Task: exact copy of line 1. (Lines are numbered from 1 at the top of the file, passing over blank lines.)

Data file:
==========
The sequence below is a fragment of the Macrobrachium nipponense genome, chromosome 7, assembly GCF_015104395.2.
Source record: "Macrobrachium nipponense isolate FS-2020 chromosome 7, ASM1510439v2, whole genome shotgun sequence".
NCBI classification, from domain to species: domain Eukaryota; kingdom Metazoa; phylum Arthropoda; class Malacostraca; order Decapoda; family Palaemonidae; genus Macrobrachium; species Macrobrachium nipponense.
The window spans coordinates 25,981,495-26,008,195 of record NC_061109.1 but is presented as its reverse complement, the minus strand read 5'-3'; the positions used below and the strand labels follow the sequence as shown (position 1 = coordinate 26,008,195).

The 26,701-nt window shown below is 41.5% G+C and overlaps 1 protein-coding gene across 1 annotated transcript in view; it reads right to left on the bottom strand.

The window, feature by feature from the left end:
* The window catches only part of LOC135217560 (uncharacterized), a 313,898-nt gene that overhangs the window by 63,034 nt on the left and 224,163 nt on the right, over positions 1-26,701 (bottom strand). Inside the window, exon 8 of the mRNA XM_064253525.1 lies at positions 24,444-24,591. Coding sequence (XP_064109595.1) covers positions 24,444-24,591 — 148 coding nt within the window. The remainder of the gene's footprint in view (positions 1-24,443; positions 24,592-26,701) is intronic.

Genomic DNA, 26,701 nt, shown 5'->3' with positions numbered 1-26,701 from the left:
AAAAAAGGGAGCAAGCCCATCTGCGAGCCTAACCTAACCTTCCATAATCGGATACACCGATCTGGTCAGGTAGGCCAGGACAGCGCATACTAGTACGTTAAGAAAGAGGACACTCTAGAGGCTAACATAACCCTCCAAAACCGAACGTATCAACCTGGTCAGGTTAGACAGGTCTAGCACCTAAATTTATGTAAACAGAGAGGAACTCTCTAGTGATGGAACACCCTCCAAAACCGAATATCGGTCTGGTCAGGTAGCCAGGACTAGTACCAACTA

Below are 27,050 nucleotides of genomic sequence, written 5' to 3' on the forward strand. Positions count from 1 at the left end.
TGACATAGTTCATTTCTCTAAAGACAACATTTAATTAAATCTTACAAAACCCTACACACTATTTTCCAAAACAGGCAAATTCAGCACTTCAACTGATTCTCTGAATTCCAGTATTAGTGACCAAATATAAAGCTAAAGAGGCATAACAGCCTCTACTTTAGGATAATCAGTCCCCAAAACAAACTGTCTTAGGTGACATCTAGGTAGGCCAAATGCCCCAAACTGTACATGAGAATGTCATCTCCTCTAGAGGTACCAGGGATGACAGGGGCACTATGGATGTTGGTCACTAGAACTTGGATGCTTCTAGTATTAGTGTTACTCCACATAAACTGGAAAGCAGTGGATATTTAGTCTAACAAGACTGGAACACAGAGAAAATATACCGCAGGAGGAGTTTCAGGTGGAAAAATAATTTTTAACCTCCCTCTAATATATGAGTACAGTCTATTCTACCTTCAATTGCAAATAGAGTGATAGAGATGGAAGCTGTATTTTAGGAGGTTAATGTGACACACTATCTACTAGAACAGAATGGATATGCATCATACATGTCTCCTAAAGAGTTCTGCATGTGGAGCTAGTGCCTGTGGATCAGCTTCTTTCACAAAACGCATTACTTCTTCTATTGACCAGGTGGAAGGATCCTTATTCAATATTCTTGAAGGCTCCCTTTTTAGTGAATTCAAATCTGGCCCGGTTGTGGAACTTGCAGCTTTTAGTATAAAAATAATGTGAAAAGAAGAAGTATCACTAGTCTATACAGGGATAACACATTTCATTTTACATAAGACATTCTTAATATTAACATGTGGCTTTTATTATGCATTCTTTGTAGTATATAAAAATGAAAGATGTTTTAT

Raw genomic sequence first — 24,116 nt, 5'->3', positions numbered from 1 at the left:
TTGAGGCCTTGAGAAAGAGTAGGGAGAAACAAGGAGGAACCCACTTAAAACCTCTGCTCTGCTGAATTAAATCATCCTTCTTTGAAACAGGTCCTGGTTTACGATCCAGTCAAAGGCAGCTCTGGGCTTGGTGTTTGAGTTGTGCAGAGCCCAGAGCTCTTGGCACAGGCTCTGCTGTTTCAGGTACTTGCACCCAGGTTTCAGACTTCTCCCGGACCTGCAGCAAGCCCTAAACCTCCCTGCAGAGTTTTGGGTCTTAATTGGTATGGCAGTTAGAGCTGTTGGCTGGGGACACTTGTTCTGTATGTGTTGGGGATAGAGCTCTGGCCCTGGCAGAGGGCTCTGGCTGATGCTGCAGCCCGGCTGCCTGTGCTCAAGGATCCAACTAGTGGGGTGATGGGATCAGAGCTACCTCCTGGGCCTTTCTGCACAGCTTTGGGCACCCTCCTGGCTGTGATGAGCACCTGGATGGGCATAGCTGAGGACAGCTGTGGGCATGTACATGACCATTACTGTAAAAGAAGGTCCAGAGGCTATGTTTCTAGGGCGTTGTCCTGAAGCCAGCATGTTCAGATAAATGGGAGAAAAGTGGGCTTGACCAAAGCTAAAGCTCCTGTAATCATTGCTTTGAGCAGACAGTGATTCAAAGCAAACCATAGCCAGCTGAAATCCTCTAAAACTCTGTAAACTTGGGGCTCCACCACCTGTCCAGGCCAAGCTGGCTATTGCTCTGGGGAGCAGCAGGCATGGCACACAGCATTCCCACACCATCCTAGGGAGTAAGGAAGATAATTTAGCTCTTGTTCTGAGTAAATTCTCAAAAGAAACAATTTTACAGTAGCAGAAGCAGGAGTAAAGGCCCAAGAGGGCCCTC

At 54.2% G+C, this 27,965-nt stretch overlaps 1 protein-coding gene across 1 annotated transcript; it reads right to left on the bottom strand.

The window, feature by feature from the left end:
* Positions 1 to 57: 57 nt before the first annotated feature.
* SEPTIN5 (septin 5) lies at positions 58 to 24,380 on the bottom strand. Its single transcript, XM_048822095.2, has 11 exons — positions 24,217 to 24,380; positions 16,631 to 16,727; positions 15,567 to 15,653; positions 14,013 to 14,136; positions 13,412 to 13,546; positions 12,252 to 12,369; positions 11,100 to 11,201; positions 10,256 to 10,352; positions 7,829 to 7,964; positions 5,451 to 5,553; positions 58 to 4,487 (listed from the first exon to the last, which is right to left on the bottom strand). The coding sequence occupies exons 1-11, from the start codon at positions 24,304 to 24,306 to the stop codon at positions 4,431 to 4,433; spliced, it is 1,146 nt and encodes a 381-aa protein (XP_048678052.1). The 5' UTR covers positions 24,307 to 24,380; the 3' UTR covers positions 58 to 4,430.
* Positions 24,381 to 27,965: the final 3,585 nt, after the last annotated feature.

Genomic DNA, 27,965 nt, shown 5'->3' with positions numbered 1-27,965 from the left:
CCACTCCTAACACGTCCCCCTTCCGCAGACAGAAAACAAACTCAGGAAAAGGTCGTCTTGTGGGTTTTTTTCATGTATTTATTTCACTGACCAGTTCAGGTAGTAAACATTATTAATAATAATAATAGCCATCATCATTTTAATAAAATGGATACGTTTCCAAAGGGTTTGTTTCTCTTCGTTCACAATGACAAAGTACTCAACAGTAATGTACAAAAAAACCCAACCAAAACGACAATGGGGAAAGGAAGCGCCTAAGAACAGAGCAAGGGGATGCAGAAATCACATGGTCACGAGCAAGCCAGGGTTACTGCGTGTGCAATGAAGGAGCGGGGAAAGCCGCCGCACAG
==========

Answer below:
The sequence below is a fragment of the Macrobrachium nipponense genome, chromosome 7, assembly GCF_015104395.2.